[ASC-media] explorer completes map for body's blueprint

Ruth Hardman rhardman at cmri.usyd.edu.au
Thu Sep 20 06:07:50 CEST 2007

Media release
Embargo: 25 September 2007



Explorer completes the map ... for the body's blueprint


An Australian researcher has completed some pioneering work which is the
cellular equivalent of the human genome project.  


Professor Patrick Tam's 27-year exploration has mapped the movement of
cells and tissues in developing mammalian embryos.  It reveals how cells
direct themselves to form specific parts of the body.  


He was (today) awarded recognition at a national conference attended by
leading biologists.  


Professor Tam, of the Children's Medical Research Institute, was awarded
the Presidents' Medal of the Australia and New Zealand Society for Cell
and Developmental Biology at the Combio '07 conference in Darling
Harbour, Sydney. 


He told the delegates how his team's studies on mice embryos, showing
the movement of cells in the early stages of embryonic development, has
been exciting at every new discovery point.  


'This work shows the precursors of different body parts and organs -
where they are in the embryo and how they assemble into the final body
plan.  This 'fate map' will be used as a reference tool by scientists
around the world to investigate developmental problems such as
neurological defects or head, face and eye malformations,' Professor Tam


Just how and when cells and tissue 'know' where they are to go at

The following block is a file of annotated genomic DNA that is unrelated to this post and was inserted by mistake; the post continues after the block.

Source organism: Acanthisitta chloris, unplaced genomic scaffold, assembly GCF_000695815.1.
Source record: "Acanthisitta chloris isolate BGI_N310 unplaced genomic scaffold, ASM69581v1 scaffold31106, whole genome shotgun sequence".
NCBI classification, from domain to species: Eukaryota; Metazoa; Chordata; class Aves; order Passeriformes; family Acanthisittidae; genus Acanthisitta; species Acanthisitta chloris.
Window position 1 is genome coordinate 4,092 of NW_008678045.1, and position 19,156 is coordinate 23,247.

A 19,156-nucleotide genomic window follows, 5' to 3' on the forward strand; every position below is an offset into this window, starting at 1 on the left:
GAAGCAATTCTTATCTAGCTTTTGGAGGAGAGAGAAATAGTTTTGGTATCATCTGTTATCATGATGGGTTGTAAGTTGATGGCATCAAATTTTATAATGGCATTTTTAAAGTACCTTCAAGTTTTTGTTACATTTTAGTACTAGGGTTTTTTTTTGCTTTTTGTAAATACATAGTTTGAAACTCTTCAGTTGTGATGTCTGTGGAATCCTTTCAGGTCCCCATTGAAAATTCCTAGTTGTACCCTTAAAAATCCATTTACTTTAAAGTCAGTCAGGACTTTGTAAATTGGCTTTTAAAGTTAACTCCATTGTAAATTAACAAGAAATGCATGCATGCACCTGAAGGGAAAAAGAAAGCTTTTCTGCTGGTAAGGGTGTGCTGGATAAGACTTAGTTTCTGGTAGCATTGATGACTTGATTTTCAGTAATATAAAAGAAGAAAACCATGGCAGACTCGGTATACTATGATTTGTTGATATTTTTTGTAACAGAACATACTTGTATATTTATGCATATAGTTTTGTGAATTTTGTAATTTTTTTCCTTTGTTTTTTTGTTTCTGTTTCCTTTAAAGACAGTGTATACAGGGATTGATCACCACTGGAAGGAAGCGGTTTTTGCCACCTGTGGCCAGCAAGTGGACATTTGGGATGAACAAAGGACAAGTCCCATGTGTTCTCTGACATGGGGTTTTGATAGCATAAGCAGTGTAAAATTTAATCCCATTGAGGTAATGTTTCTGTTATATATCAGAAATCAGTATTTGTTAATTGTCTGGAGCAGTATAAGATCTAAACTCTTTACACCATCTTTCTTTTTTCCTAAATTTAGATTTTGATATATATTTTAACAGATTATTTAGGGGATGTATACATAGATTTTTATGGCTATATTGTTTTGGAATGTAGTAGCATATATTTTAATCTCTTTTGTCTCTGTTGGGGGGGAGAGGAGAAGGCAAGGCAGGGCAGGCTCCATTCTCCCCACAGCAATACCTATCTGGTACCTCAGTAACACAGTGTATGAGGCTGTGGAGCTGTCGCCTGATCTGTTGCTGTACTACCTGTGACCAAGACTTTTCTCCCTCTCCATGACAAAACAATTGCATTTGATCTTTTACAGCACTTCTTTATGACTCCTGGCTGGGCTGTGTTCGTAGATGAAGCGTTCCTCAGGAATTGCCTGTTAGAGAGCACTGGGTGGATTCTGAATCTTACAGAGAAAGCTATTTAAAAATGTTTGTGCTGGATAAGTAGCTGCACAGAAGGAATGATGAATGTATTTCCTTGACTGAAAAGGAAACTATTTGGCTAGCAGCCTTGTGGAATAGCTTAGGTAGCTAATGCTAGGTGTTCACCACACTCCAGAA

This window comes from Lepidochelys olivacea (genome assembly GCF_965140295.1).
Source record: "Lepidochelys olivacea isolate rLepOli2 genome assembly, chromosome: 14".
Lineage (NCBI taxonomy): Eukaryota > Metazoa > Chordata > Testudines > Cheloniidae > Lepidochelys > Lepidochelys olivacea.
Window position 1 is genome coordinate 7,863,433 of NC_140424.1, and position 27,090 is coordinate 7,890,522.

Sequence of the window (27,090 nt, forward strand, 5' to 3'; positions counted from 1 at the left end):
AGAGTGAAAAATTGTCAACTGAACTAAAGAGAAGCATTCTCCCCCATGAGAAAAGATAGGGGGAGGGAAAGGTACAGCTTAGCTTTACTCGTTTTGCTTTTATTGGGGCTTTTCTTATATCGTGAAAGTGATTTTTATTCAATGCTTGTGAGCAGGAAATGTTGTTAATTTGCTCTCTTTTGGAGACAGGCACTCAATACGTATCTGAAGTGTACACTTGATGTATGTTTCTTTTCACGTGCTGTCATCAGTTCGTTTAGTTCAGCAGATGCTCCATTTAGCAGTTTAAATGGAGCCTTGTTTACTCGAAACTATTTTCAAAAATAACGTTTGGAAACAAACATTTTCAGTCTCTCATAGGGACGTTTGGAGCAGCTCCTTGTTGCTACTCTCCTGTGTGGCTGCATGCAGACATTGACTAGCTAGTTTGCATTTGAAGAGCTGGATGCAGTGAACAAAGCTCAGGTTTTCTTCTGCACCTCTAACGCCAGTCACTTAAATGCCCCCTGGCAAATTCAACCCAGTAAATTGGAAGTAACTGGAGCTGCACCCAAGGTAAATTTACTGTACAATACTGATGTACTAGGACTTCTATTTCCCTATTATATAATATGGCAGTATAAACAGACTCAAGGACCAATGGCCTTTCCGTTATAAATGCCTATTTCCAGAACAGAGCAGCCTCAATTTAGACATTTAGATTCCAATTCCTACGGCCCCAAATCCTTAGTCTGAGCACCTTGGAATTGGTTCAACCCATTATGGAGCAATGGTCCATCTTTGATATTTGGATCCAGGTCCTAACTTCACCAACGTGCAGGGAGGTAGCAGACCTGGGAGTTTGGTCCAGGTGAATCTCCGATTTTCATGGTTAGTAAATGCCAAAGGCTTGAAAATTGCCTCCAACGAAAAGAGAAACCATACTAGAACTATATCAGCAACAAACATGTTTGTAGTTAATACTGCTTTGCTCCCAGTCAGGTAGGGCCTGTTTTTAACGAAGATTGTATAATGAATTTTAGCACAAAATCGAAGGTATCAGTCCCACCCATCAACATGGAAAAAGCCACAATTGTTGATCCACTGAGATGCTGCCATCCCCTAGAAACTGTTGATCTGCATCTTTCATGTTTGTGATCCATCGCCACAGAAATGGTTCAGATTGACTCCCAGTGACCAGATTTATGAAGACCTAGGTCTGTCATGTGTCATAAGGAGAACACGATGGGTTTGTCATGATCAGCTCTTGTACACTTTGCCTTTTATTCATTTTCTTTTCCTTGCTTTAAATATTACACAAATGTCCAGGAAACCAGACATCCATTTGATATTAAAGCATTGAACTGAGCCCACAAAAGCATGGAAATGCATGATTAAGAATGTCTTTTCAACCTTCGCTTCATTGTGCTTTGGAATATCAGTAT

critical stages - one goes that way to become the spine, another this
way to become the nose - is recognised as a major step in cell and
developmental biology. 


In receiving his medal, Professor Tam joins earlier recipients including
Professors Don Metcalf, John Kerr, Adrienne Clark, Peter Koopman and
David Vaux. 


'Patrick Tam richly embodies the traditions of this award,' said the
Society's president, Associate Professor Alpha Yap. 'From the elegance
and insight of his outstanding research, to his tireless efforts in peer
review work and mentorship in our scientific community, he has been a
model to us all.' 


Professor Tam's research on how tissues follow a pattern in the early
embryo provide fundamental insights into tissue organisation  - for both
good health and disease.  



Interviews:     to speak to Professor Patrick Tam, please call Feehan

                        on 02 9267 2711


Images:           cells at the very earliest stages of mammal
development showing how they

                        direct themselves to form specific parts of the
body.  http://www.cmri.com.au/cmri.php?page=1022



Ruth Hardman
Science Communication Officer
Children's Medical Research Institute
http://www.cmri.com.au <http://www.cmri.com.au/> 
214 Hawkesbury Rd Westmead
Locked Bag 23 Wentworthville 2145 NSW
Tel. 02 8865 2815
Fax. 02 9687 2120
Jeans for Genes is a major fundraiser for the Children's Medical
Research Institute
Genie Me, Genie You, Genie-us! - Jeans for Genes Day - Friday August 3
2007 - www.jeans4genes.com.au <http://www.jeans4genes.com.au/>  
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